By Niall Clarke

  • Maria Sharapova has failed a drug test at the Australian Open
  • The Russian took a medicine for 10 years which was added to the banned substance list at the start of the year
  • No news yet on any punishment for the former world number one.

LOS ANGELES, CALIFORNIA- Maria Sharapova has revealed in a press conference that she failed a drug test at this year’s Australian Open.

Source: BBC Sport.

The former world number one called a press conference in Los Angeles today, sparkling rumours of the 28 year old possibly retiring from the sport.

But in a sensational twist, Sharapova revealed that she had failed a drug test at the Australian Open for taking a medicine that had only been placed on the ban on January 1st. The drug in question is called Meldoniun which helps with blood flow and was added to World anti-doping list at the start of this year.

“I received a letter on 22 December from Wada for the changes next year and where the tests will be with a link to the changes for 2016 and I did not look at that list.” Sharapova said.

There is no news about any punishment as of yet, but the Russian says she will ‘work’ with the ITF to come to a conclusion.

“This is very new to me. I only received the letter a few days ago and I will be working with the ITF.” Sharapova added.

“I was first given the substance back in 2006. I had several health issues at the time, I was getting sick a lot of the time, I had deficiency in my magnesium, I had irregularities in my scans and I had signs of diabetes.”

The former world number one has not played since her quarter finals defeat to Serena Williams at the Australian Open and has recently pulled out of the upcoming Indian Wells Premier tournament.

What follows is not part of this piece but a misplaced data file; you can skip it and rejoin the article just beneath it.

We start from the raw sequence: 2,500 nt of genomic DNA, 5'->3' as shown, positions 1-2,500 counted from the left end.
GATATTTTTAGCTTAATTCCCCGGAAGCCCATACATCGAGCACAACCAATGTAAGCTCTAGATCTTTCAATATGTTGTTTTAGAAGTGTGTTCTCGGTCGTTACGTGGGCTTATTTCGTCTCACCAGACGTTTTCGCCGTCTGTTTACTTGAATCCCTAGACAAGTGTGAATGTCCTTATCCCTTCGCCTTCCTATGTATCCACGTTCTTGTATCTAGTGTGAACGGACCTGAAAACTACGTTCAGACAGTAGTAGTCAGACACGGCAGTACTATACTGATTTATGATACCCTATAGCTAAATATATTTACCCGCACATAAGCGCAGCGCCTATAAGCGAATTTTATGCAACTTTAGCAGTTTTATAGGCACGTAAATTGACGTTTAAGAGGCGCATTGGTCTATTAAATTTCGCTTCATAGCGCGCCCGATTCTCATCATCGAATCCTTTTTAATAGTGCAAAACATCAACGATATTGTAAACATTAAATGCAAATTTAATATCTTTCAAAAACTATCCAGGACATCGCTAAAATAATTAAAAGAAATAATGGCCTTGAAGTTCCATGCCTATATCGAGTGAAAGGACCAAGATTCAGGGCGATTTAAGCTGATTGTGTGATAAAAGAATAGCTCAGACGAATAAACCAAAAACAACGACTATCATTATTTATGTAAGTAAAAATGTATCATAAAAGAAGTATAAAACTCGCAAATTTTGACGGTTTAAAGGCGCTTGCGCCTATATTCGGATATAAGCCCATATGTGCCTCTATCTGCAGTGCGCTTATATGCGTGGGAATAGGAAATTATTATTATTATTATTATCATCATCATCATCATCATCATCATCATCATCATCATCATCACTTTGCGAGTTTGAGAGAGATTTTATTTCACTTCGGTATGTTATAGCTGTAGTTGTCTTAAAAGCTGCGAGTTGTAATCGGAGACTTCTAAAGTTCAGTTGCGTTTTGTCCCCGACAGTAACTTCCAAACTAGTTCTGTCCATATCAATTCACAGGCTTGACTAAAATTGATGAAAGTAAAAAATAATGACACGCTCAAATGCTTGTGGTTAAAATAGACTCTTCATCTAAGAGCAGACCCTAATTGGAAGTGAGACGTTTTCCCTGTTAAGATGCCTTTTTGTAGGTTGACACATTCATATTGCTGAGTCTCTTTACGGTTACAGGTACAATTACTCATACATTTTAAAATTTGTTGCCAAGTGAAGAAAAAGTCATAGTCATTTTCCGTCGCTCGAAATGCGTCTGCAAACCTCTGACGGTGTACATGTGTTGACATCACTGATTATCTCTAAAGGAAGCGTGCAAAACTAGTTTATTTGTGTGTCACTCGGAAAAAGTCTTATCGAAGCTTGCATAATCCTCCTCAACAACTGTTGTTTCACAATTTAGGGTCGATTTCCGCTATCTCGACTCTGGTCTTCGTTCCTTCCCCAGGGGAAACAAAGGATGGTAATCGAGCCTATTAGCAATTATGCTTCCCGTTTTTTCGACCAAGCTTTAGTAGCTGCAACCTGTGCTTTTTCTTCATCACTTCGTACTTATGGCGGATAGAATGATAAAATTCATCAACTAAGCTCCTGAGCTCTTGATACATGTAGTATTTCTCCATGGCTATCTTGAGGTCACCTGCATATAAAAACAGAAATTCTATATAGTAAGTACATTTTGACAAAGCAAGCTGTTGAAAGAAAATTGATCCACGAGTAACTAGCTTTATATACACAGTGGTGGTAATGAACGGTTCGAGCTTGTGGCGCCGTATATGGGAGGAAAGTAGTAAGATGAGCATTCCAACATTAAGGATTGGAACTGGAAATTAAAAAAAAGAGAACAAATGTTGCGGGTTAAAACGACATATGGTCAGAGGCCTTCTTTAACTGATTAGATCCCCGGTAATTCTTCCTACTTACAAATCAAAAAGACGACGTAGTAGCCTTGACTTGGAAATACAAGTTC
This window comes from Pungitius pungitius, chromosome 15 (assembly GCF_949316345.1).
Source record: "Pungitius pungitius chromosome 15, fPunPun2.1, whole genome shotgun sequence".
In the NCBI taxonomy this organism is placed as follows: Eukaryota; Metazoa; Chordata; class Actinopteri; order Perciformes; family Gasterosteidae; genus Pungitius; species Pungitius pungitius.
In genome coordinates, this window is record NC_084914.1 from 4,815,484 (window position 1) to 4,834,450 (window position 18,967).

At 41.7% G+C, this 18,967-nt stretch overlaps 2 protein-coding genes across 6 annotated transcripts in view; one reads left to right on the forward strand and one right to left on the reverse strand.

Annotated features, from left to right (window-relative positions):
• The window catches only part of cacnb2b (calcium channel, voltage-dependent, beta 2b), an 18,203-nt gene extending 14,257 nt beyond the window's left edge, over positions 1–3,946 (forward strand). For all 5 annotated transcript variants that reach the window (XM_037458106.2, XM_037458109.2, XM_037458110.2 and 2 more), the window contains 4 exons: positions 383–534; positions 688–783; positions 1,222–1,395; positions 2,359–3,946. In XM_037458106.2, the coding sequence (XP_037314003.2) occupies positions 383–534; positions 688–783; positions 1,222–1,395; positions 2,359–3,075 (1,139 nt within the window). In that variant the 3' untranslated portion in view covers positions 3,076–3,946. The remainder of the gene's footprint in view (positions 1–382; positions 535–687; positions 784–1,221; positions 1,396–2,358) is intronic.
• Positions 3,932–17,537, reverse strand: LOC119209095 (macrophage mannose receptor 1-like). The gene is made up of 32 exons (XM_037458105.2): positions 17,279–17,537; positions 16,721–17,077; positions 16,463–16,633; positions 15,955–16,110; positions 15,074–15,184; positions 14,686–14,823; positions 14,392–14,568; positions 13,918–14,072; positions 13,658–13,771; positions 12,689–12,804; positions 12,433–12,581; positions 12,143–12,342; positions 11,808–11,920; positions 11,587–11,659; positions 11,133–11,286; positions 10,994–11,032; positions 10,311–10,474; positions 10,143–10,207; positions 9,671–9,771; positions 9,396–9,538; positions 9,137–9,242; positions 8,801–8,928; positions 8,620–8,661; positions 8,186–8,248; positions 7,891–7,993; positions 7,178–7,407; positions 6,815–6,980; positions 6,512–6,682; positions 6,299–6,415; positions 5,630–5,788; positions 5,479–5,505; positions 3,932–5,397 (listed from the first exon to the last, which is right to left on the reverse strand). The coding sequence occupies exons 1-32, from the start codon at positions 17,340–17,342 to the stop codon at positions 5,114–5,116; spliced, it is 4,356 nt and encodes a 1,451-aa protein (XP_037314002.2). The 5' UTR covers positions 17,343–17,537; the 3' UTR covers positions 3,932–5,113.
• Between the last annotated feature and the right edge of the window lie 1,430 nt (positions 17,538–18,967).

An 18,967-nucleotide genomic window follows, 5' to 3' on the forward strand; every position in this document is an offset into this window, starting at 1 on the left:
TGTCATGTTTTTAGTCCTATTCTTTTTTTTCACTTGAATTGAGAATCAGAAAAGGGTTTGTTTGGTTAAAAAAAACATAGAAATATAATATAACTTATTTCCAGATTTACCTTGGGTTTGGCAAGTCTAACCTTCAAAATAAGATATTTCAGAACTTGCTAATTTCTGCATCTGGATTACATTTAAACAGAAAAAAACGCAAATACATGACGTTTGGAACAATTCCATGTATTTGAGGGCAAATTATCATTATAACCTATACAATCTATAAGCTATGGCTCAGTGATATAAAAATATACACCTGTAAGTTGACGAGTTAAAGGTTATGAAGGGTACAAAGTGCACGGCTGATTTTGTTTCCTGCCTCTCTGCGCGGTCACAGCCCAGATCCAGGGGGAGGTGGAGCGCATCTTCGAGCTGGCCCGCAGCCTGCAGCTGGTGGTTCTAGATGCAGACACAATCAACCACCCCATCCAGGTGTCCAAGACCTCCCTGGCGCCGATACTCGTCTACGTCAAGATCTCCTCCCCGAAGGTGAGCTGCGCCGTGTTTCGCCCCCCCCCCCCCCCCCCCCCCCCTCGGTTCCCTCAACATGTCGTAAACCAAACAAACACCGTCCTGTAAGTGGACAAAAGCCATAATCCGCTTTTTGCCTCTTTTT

“I made a huge mistake,” she said.

“I have let my fans down, and let the sport down that I have been playing since the age of four that I love so deeply.

“I know that with this I face consequences and I don’t want to end my career this way. I really hope to be given another chance to play this game.

The Tennis Anti-Doping programme have released the following statement via ITF Tennis.

Following the statement made by Maria Sharapova in a press conference today, the Tennis Anti-Doping Programme (TADP) can confirm the following:

– On 26 January 2016, Ms Sharapova provided an anti-doping sample to the TADP in association with her participation in the 2016 Australian Open.

– That sample was analysed by a World Anti-Doping Agency (WADA) accredited laboratory, which returned a positive for meldonium, which is a prohibited substance under the WADA Code and, therefore also the TADP.

– In accordance with Article 8.1.1 of the TADP, Ms Sharapova was charged on 2 March with an Anti-Doping Rule Violation.

Ms Sharapova has accepted the finding of meldonium in her sample collected on 26 January.

– As meldonium is a non-specified substance under the WADA (and, therefore, TADP) list of Prohibited Substances and Prohibited Methods, Ms Sharapova will be provisionally suspended with effect from 12 March, pending determination of the case.

Editor’s note

It is not yet known what the future holds for Sharapova, but it has to be admired how she came forward and admitted to taking a banned substance. Not many players would have the courage to admit to doping so credit must be given where it is due in that regard. Hopefully it would prompt more athletes to come clean if they are caught taking a banned substance.

The Russian is one of the biggest female sports stars in the world and has been a staple at the top of the game for over a decade, but proper action must be taken regarding a punishment. Whether aware or not, Sharapova broke WADA rules and must face whatever punishment they give her. If the organisation is serious about tackling doping in sport then they must not make exceptions for any player that is caught.

If there is indeed any more players that are taking banned substances it is vital for the integrity of the sport for these people to be caught and punished appropriately.

Further news will follow when it is announced.

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